Explain how enzymes speed up the rate of biochemical reactions by lowering the energy needed to start reaction ?  

Expert Answers

An illustration of the letter 'A' in a speech bubbles

Enzymes are catalysts that speed up the rate of a reaction by providing an alternate pathway that has a much lower activation energy, as compared to the original (non-catalyzed) pathway. Activation energy is the energy barrier that must be overcome for the reaction to take place. Note that enzymes do...

Unlock
This Answer Now

Start your 48-hour free trial to unlock this answer and thousands more. Enjoy eNotes ad-free and cancel anytime.

Start your 48-Hour Free Trial

Enzymes are catalysts that speed up the rate of a reaction by providing an alternate pathway that has a much lower activation energy, as compared to the original (non-catalyzed) pathway. Activation energy is the energy barrier that must be overcome for the reaction to take place. Note that enzymes do not lower the energy barrier, rather they provide an alternate route to the reaction. Enzymes do so by two mechanisms: It brings the reactants close to each other and in orientations that facilitate the formation of bonds at lower activation energy. This is facilitated by provision of active sites by the enzymes. Another mechanism is easing out the transformation of reactants to the transition state, by stretching the bonds in the reactant molecules. The reactants, then find it easier and less energy intensive to convert to transition state and then to final products.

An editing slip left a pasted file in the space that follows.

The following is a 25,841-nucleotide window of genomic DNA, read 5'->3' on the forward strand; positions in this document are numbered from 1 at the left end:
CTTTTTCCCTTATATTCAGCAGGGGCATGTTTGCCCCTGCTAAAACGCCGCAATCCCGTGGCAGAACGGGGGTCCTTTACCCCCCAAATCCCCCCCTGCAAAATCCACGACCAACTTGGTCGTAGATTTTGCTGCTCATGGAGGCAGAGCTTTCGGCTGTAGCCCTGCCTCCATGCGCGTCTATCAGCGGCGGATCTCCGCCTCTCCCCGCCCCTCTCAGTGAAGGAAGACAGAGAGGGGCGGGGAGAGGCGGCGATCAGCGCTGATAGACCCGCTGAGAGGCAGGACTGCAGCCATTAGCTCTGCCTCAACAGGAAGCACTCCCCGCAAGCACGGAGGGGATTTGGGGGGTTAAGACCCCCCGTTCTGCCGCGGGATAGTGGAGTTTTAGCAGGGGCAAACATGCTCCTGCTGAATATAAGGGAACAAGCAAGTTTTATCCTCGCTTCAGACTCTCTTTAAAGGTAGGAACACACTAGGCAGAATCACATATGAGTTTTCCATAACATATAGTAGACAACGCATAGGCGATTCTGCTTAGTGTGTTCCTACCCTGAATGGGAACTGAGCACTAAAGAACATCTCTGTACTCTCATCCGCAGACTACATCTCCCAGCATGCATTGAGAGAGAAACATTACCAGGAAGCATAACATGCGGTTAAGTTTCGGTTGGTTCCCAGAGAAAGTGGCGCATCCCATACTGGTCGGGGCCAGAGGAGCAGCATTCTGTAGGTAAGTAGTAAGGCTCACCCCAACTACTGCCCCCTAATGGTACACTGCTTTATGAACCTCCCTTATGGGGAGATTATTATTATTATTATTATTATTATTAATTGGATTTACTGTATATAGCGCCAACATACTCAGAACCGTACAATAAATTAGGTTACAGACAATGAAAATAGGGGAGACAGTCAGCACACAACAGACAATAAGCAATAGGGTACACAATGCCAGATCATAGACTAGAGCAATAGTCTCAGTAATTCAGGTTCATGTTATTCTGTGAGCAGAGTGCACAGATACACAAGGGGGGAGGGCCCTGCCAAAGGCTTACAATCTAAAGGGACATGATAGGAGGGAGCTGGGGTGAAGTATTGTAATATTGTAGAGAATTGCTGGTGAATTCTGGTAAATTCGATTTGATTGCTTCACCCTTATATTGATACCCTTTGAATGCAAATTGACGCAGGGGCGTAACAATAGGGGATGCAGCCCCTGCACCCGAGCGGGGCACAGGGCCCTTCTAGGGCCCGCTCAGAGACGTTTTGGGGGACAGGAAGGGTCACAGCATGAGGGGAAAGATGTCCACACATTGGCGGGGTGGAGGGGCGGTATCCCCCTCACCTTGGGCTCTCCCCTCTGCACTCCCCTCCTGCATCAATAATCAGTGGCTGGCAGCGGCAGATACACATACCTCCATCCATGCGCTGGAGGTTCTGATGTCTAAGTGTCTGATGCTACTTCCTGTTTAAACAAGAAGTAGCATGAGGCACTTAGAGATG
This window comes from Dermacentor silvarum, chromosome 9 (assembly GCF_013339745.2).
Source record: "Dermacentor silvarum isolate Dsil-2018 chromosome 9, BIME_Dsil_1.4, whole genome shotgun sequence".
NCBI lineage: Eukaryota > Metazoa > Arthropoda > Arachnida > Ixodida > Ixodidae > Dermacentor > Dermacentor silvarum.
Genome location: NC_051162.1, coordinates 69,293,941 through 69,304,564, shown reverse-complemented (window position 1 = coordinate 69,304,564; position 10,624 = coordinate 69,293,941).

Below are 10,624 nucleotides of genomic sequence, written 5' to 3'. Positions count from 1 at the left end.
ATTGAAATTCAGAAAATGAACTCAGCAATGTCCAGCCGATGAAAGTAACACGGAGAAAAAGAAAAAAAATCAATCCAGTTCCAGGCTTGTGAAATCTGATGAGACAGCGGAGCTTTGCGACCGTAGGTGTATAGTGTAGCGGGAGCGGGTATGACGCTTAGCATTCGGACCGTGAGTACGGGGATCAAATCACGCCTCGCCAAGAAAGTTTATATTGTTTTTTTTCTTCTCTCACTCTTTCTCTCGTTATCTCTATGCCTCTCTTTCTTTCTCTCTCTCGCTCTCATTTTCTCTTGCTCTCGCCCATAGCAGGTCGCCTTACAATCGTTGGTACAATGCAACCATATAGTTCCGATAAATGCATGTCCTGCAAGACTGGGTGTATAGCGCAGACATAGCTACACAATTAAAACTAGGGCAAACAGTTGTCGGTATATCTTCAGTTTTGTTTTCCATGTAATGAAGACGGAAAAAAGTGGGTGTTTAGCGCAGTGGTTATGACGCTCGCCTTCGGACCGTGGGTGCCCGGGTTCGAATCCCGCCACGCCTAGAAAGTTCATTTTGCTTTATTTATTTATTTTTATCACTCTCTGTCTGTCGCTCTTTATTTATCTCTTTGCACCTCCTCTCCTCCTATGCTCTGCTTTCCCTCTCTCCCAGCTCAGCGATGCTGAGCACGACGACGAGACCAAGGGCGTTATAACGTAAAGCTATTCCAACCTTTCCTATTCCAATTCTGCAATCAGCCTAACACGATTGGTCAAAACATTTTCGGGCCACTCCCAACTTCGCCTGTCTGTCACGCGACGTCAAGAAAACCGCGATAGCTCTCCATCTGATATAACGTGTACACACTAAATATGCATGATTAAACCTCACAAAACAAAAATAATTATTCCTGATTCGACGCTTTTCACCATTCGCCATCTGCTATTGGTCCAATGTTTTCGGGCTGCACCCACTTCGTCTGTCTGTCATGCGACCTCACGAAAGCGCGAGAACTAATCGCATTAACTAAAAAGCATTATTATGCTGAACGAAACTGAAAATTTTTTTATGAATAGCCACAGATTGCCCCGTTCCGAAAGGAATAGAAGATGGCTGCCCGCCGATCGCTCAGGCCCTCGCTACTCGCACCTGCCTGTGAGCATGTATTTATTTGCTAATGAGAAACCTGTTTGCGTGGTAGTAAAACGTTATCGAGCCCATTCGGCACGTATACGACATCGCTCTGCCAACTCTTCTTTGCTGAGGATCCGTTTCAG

Hope this helps.

Approved by eNotes Editorial Team